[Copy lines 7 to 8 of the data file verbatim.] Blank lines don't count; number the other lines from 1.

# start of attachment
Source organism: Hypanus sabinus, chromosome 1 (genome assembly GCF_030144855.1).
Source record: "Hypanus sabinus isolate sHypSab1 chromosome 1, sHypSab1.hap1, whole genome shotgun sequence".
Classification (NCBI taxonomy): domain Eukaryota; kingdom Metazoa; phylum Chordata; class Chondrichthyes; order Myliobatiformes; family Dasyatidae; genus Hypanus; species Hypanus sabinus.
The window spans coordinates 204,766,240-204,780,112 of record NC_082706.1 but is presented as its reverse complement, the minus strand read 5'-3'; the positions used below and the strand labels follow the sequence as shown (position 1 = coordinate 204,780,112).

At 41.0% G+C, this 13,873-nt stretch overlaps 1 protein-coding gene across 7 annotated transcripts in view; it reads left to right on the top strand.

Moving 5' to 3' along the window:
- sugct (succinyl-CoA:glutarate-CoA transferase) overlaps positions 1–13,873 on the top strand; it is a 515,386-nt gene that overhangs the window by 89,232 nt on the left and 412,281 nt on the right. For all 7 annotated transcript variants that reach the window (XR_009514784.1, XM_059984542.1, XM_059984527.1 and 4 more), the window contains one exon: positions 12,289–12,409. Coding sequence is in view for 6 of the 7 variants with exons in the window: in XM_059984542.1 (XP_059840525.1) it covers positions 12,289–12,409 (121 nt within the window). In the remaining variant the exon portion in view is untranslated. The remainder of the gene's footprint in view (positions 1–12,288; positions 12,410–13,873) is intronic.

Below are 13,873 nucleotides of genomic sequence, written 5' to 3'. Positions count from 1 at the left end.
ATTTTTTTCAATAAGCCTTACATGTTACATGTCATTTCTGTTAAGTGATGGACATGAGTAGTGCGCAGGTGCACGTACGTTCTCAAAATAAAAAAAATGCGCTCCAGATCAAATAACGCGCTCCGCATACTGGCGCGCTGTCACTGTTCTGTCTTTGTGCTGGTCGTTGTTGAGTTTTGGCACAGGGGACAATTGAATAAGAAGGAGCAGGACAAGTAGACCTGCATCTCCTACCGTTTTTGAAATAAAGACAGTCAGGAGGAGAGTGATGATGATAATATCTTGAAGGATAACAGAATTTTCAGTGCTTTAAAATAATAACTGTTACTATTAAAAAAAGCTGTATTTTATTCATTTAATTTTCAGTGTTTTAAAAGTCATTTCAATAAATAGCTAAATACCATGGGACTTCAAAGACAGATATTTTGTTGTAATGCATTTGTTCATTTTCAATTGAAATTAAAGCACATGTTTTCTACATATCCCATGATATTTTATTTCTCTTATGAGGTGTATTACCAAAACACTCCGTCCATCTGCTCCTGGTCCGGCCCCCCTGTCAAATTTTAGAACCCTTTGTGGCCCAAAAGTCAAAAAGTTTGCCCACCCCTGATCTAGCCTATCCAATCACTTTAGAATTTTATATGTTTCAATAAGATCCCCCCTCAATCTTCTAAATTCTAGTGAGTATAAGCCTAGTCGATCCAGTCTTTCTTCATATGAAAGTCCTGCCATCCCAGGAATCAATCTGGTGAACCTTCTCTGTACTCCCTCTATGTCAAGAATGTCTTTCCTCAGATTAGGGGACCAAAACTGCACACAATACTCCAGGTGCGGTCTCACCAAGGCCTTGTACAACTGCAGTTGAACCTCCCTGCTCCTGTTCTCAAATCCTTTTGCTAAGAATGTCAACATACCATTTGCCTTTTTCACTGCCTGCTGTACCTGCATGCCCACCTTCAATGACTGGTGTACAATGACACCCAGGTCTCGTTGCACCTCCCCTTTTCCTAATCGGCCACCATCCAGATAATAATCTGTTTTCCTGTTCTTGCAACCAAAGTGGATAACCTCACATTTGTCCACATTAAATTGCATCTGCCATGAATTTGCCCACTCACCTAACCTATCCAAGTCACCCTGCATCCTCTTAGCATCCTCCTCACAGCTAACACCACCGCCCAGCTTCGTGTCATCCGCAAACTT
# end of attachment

- sugct (succinyl-CoA:glutarate-CoA transferase) overlaps positions 1–13,873 on the top strand; it is a 515,386-nt gene that overhangs the window by 89,232 nt on the left and 412,281 nt on the right. For all 7 annotated transcript variants that reach the window (XR_009514784.1, XM_059984542.1, XM_059984527.1 and 4 more), the window contains one exon: positions 12,289–12,409. Coding sequence is in view for 6 of the 7 variants with exons in the window: in XM_059984542.1 (XP_059840525.1) it covers positions 12,289–12,409 (121 nt within the window). In the remaining variant the exon portion in view is untranslated. The remainder of the gene's footprint in view (positions 1–12,288; positions 12,410–13,873) is intronic.

Below are 13,873 nucleotides of genomic sequence, written 5' to 3'. Positions count from 1 at the left end.